Effective readers start with a purpose. If you are clear on why you are reading something, you can approach the reading with a strategy that efficiently delivers against that why. Here is my approach to read effectively.
Reasons for reading
There are a number of different reasons you might have for reading something.
|Understanding new ideas and concepts||Skim read or read summaries|
|Finding specific facts||Zoom right into key facts|
|Evaluating a proposal
e.g. business plan, project plan
|Skim to understand the concept then look for driving assumptions|
|Quality review/validity checking||Focus on your areas of concern / professional responsibility|
|Quality review – proofreading||Text to speech or read backwards if it is your own document. I’ll not cover tips for professional proofreading as I doubt many dyslexics do this|
|Learning a new skill||Read then implement then review|
Effective reading starts with structure analysis
Most people read by staring at the first sentence and then continuing from there. This is not the most effective approach for most people. It is especially ineffective if you are prone to non-linear thought processes. Understanding the structure of a book or document will provide a framework onto which you can hang the key points.
For longer texts read the table of content and for shorter works read the key headings. How has the author divided the topics? Are there some sections that are more or less relevant to achieving your purpose? Does it cover the things you thought it would?
An additional tip I gained from a speed reading for dyslexics course is to scan for numbers and statements in bold font. The aim of this is not to understand the context or significance but to create an open cognitive loop. This is covered in Made to Stick. Open loops motivate us to find closure. This is the reason so many posts on social media have the format blah blah but you will never guess what happened next. This technique can provide motivation to stick with a challenging text.
Skip to the end
This approach would destroy a murder mystery novel but is a great time saver with professional texts. Typically at the end, there is a conclusion. Sometimes this is put at the front as an executive summary. Carefully reading this will give you an understanding of what the author believes are the key points.
With the structure and summary under your belt consider if this text is relevant to your aims. Stop if it’s not!
Now is the time to dig in and find key facts if you are reading to ascertain key facts. If you want to understand new ideas or learn new skills make a list of the key things you want to get from this document. If you are evaluating a proposal or validity checking documents write down the key questions you want to be answered.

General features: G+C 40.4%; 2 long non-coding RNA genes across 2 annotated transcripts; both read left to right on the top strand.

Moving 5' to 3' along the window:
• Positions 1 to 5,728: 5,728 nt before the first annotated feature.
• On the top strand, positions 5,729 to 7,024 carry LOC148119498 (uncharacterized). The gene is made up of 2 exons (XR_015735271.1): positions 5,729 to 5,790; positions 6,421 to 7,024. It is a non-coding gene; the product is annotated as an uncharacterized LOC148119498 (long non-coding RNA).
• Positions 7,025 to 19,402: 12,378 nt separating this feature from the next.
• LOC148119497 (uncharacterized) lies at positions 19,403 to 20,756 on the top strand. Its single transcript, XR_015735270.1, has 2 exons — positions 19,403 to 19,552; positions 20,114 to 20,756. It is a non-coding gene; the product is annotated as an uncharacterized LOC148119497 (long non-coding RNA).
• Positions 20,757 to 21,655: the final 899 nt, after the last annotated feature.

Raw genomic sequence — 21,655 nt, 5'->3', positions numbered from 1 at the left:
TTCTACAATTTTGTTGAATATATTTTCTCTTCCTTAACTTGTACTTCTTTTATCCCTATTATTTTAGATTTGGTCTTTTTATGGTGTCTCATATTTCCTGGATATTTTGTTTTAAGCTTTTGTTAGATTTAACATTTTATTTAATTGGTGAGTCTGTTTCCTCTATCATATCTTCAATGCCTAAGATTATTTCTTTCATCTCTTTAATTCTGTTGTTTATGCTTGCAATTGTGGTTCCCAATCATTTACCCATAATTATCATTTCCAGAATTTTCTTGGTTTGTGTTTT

Skim the document
You now have an understanding of the structure of the document and the conclusion/summary. You have refined your purpose with a list of questions the document needs to answer. Well written documents have a structure to them. Sections start with an introduction and end with a summary.
Some documents even have this replicated in the paragraph structure. The opening sentence introduces an idea or concept. This is followed by sentences of explanation or justification. Finally, the paragraph ends with a summarising sentence.
This structure can be exploited to actively scan documents. Read the first sentence of each paragraph. This is fleshing out the structure you got from the earlier analysis. You may wish to mark up particular sections that you this will require careful reading. Areas requiring careful reading may be ideas that are new or counter-intuitive to you.
If you are reading a book this skimming the document can be replaced by a book summary service such as blinkest.
Skimming the document may provide you with what you need, in this case, job done. It may determine that that document will not meet your aim so you can cut your losses and stop.
If there is continued value in reading it is time to update your purpose. What do you need to achieve by reading more of the text? Which areas do you need to probe deeper? Create a list or mind map of what you want to get from your continued engagement with the text.
Now it is time to read a little more conventionally. However, we are still not going to start and page 1, chapter 1 and go from there. With your aims in hand go to the first part of the document that addresses that aim. Read until you have achieved that aim. This may require using your knowledge of the structure to jump around a bit to get supporting data from other parts of the document. Repeat this process until the aims are complete.
The approach proposed here has multiple passes of the document. This aids retention. Capturing the aims of reading the document or the questions it must answer forces a more active engagement with the text. Efficient reading is not about reading words faster it is getting what you need form the document faster. Effective reading requires being clear on what you want to get from the text and doing so efficiently.